- The Washington Times - Sunday, January 22, 2006

President Bush pledged to fight soaring health care costs in a preview yesterday of his State of the Union address, while a leading Democrat blamed Republicans for problems in a new prescription-drug program and recent corruption scandals.

Mr. Bush and Senate Minority Leader Harry Reid, Nevada Democrat, dueled in radio addresses over health care, tax cuts and recent lobbying scandals in Congress. Republicans, nervous about the scandals and public doubts over the Iraq war, are seeking to keep control of the House and the Senate in the November midterm elections.

The president said he would push to limit health care costs by expanding tax-free health savings accounts, which let people set aside money for routine medical expenses.

“This year, I will ask Congress to take steps to make these accounts more available, more affordable and more portable,” Mr. Bush said. Small businesses should be able to pool their risks so they can get discounts on health insurance, he said.

“For the sake of America’s small businesses, workers and families, we must … make health care more affordable and accessible,” he said in his weekly radio broadcast.

On Jan. 31, Mr. Bush will deliver his State of the Union address, and several Republicans have said they expect the health care initiative to be cited in that speech.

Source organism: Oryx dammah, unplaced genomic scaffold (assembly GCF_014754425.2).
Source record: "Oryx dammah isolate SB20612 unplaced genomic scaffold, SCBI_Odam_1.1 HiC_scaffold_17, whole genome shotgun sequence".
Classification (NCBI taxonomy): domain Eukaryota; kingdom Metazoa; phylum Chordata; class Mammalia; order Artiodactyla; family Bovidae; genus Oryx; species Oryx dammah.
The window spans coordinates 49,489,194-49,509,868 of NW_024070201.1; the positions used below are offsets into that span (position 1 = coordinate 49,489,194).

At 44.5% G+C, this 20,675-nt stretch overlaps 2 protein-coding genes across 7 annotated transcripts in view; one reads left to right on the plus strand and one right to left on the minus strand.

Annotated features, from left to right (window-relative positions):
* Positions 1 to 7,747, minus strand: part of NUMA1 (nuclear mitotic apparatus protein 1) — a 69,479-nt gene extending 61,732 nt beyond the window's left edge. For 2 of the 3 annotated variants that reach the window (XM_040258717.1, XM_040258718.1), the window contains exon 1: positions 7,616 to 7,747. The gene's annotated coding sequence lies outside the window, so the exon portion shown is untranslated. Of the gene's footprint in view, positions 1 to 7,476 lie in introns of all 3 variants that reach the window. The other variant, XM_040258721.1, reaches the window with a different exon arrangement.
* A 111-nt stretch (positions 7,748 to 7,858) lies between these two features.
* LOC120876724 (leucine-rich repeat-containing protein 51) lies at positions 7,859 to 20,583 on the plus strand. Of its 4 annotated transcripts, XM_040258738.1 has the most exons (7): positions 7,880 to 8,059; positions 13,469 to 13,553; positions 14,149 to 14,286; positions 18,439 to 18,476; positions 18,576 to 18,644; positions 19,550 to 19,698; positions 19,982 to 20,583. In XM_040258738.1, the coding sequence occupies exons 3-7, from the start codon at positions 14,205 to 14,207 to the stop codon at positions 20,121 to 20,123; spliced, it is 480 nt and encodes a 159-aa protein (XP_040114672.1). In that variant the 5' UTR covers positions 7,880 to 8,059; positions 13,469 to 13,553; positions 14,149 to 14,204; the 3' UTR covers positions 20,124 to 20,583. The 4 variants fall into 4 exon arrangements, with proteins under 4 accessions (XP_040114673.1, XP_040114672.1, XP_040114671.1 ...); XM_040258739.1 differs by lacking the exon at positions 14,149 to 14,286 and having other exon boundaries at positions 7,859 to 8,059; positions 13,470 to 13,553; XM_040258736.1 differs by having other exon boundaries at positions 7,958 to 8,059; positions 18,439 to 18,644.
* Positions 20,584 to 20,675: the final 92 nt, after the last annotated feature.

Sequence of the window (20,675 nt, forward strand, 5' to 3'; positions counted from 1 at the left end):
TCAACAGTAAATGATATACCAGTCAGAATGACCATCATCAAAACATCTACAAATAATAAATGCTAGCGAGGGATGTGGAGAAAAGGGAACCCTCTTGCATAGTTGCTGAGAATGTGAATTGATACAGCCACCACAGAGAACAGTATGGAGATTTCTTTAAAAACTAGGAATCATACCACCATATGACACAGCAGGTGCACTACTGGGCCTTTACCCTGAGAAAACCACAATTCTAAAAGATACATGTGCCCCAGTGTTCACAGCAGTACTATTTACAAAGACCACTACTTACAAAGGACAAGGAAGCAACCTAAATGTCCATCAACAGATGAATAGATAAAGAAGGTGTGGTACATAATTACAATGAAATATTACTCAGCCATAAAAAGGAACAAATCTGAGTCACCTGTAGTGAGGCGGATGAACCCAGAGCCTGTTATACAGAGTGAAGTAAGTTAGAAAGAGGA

Mr. Reid, in the Democrats’ response to the radio address, highlighted problems in a new prescription-drug benefit under the Medicare health program for elderly and disabled people.

Since the benefit was started Jan. 1, many eligible patients have been hit by administrative problems that have made it difficult to get their prescription costs covered. About half of the states intervened to pay for drugs for people who had problems obtaining coverage.

“The state of the union today is that we have low-income Americans begging for their prescription drugs, and seniors going without any coverage,” Mr. Reid said.

He also urged Mr. Bush to use his State of the Union speech to address recent corruption scandals, such as one involving lobbyist Jack Abramoff, who has pleaded guilty in a bribery investigation.

“The American people need to hear [the president] denounce the Republican culture of corruption, and tell us how he is going to reform our nation’s capital,” Mr. Reid said.

Mr. Bush and Mr. Reid also differed over recent tax cuts and efforts by the president to make them permanent. The president said those who oppose the extension want to “raise your taxes.”

But Mr. Reid accused the Republicans of using “doublespeak” in promoting tax breaks as part of a deficit-reduction effort, when the breaks would, he said, increase the federal budget deficit.

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